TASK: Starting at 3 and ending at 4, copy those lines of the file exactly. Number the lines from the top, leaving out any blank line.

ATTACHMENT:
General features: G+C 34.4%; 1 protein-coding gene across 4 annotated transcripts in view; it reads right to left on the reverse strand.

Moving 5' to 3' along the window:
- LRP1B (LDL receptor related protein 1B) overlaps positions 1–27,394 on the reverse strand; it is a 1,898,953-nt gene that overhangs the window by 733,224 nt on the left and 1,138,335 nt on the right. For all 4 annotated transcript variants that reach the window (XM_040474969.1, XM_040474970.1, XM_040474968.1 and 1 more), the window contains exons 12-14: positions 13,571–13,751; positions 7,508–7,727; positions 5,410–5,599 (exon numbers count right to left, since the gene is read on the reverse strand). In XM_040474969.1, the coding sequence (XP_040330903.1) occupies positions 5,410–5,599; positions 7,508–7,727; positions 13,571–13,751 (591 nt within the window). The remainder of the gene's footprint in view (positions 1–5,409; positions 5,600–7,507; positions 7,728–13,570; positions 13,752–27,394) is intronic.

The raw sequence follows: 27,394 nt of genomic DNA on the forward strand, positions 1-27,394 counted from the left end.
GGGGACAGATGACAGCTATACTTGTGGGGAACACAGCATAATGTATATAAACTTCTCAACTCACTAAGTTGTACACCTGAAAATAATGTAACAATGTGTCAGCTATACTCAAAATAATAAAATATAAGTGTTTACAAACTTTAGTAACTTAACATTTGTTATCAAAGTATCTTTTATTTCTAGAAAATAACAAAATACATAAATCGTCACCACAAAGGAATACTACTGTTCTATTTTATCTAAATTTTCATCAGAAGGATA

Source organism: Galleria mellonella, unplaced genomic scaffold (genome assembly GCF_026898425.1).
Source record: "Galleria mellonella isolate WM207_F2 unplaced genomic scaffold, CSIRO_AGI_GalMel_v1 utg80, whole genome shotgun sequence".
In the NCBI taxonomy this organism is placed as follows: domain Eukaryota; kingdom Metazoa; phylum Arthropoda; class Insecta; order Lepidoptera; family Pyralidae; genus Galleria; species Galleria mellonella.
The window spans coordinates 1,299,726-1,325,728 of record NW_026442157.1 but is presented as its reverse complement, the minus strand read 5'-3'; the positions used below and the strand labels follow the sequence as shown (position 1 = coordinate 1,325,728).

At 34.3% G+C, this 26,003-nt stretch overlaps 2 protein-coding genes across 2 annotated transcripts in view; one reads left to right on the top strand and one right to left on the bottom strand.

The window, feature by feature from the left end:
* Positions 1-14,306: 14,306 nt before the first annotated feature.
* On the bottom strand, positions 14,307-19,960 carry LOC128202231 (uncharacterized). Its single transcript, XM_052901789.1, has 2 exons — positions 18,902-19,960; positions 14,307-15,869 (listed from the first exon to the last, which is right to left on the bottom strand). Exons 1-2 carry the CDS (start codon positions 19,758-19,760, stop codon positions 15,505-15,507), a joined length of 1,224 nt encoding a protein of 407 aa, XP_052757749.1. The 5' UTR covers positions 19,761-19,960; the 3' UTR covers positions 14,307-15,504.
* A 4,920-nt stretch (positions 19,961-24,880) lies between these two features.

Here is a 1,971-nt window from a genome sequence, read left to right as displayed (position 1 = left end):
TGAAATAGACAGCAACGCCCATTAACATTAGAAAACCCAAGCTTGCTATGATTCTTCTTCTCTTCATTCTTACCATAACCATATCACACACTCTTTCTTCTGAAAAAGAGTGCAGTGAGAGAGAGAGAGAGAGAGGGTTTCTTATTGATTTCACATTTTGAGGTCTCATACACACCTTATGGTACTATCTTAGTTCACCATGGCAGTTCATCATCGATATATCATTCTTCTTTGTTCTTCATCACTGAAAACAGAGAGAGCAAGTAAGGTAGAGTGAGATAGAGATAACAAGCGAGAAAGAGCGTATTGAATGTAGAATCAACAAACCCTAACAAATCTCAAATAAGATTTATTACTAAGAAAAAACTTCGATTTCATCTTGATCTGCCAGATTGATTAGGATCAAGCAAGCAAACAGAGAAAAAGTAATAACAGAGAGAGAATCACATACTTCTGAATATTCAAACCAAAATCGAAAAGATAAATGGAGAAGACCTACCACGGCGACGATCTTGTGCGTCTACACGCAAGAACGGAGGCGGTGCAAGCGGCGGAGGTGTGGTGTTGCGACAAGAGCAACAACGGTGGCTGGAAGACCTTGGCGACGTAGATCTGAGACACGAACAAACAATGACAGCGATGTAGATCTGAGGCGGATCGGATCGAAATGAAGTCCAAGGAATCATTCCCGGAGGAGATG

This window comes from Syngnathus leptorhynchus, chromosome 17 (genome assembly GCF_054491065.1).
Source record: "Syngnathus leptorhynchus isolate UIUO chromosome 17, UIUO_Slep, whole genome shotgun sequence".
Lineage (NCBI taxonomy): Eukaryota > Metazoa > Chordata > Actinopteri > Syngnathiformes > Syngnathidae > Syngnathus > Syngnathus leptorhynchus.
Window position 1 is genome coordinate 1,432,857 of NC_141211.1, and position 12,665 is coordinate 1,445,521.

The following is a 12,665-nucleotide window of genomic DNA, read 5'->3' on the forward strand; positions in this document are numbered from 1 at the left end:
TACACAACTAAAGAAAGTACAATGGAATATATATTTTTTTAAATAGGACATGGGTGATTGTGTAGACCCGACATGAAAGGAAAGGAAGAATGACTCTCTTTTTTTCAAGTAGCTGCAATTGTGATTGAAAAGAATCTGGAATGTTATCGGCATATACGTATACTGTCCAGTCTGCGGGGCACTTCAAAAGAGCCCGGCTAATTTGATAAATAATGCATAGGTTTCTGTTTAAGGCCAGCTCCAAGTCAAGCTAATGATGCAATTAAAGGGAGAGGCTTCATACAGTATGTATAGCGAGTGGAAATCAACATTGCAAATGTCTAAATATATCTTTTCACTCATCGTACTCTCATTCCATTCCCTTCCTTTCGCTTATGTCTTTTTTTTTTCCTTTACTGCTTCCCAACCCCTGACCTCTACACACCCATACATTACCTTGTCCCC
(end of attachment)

- LRP1B (LDL receptor related protein 1B) overlaps positions 1–27,394 on the reverse strand; it is a 1,898,953-nt gene that overhangs the window by 733,224 nt on the left and 1,138,335 nt on the right. For all 4 annotated transcript variants that reach the window (XM_040474969.1, XM_040474970.1, XM_040474968.1 and 1 more), the window contains exons 12-14: positions 13,571–13,751; positions 7,508–7,727; positions 5,410–5,599 (exon numbers count right to left, since the gene is read on the reverse strand). In XM_040474969.1, the coding sequence (XP_040330903.1) occupies positions 5,410–5,599; positions 7,508–7,727; positions 13,571–13,751 (591 nt within the window). The remainder of the gene's footprint in view (positions 1–5,409; positions 5,600–7,507; positions 7,728–13,570; positions 13,752–27,394) is intronic.

The raw sequence follows: 27,394 nt of genomic DNA on the forward strand, positions 1-27,394 counted from the left end.